A new paper published in the Journal of Financial Economics finds that countries with high tax rates on corporate income also have higher corporate leverage ratios. …Using survey data of multinational corporations from the Bureau of Economic Analysis (BEA), the authors…find that businesses that report their income in high tax jurisdictions have corporate leverage ratios that are substantially higher than those in low tax jurisdictions. More precisely, they find that a business facing an average tax rate of 35% has a leverage ratio that is 7.1% higher than a similar firm facing an average tax rate of 25%.
By the way, here are the results from another IMF study by Mooij about how the debt bias is connected to high tax rates.
We find that, typically, a one percentage point higher tax rate increases the debt-asset ratio by between 0.17 and 0.28. Responses are increasing over time, which suggests that debt bias distortions have become more important.
The bottom line is that the U.S. corporate tax rate is far too high. And when you combine that punitive rate with a distortionary preference for debt over equity, the net result is that we have companies burdened by too much debt, which puts them (and the overall economy) in danger when there’s a downturn.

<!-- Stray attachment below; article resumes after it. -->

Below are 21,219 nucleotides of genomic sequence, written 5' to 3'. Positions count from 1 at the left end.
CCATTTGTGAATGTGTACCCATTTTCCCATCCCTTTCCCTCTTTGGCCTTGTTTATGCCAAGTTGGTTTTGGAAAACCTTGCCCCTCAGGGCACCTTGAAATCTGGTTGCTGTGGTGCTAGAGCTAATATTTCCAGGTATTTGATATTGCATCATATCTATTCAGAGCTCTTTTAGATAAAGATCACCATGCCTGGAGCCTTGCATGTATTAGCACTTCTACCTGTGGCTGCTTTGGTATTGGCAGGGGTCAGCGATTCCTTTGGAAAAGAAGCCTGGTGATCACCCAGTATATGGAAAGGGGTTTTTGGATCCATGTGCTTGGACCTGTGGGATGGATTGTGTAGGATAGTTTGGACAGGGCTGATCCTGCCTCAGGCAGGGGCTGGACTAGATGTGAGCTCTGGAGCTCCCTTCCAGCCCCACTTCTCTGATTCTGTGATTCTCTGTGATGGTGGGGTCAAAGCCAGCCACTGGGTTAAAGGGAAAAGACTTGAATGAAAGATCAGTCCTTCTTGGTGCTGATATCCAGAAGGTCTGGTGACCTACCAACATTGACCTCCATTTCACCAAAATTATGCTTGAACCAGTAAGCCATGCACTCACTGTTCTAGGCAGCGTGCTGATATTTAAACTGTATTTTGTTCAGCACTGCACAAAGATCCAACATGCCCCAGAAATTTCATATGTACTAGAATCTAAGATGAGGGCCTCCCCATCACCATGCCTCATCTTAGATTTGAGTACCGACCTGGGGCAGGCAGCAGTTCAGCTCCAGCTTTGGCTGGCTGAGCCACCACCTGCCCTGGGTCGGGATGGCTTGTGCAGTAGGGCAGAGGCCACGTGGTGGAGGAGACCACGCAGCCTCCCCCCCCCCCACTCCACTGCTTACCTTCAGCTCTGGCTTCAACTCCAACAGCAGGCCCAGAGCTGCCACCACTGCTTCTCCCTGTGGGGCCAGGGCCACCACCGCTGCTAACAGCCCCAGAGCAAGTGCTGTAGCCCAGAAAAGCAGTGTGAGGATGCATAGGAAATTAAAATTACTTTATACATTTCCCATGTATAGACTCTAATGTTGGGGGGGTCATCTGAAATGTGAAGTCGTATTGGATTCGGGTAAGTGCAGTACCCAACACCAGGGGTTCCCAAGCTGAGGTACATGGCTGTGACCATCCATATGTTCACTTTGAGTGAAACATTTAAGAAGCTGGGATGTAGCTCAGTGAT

The good news is that Republicans want to move in that direction.
The not-so-good news is that they are not using the ideal approach. As I noted last year, the “Better Way Plan” proposed by House Republicans is sub-optimal on this issue.
Under current law, companies can deduct the interest they pay and recipients of interest income must pay tax on those funds. This actually is correct treatment, particularly when compared to dividends, which are not deductible to companies (meaning they pay tax on those funds) while also being taxable for recipients. The House GOP plan gets rid of the deduction for interest paid. Combined with the 50 percent exclusion for individual capital income, that basically means the income is getting taxed 1-1/2 times. But that rule would apply equally for shareholders and bondholders, so that pro-debt bias in the tax code would be eliminated.
For what it’s worth, I suggest this approach was acceptable, not only because the debt bias was eliminated, but also because of the other reforms in the plan.
…the revenue generated by disallowing any deduction for interest would be used for pro-growth reforms such as a lower corporate tax rate.
P.S. While the preference for debt is quite harmful, I nonetheless still think the worst distortion in the tax code is the healthcare exclusion.
Republished from International Liberty.
Daniel J. Mitchell is a senior fellow at the Cato Institute who specializes in fiscal policy, particularly tax reform, international tax competition, and the economic burden of government spending. He also serves on the editorial board of the Cayman Financial Review.
This article was originally published on FEE.org. Read the original article.